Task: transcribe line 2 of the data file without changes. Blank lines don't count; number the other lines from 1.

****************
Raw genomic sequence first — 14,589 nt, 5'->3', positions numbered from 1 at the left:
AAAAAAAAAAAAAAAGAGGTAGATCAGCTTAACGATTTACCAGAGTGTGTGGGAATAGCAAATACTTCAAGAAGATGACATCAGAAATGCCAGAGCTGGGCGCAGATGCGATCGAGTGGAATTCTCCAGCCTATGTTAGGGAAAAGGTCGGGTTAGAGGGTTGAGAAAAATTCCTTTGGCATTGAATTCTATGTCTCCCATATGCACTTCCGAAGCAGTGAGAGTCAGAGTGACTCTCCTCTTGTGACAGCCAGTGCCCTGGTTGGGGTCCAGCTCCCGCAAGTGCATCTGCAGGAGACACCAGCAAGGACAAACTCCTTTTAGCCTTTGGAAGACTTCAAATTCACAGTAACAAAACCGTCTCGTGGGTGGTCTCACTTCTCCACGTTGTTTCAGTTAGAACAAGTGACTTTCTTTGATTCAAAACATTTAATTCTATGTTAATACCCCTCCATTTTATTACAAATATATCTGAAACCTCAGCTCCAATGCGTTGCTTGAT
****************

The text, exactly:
AAAAAAAAAAAAAAAGAGGTAGATCAGCTTAACGATTTACCAGAGTGTGTGGGAATAGCAAATACTTCAAGAAGATGACATCAGAAATGCCAGAGCTGGGCGCAGATGCGATCGAGTGGAATTCTCCAGCCTATGTTAGGGAAAAGGTCGGGTTAGAGGGTTGAGAAAAATTCCTTTGGCATTGAATTCTATGTCTCCCATATGCACTTCCGAAGCAGTGAGAGTCAGAGTGACTCTCCTCTTGTGACAGCCAGTGCCCTGGTTGGGGTCCAGCTCCCGCAAGTGCATCTGCAGGAGACACCAGCAAGGACAAACTCCTTTTAGCCTTTGGAAGACTTCAAATTCACAGTAACAAAACCGTCTCGTGGGTGGTCTCACTTCTCCACGTTGTTTCAGTTAGAACAAGTGACTTTCTTTGATTCAAAACATTTAATTCTATGTTAATACCCCTCCATTTTATTACAAATATATCTGAAACCTCAGCTCCAATGCGTTGCTTGAT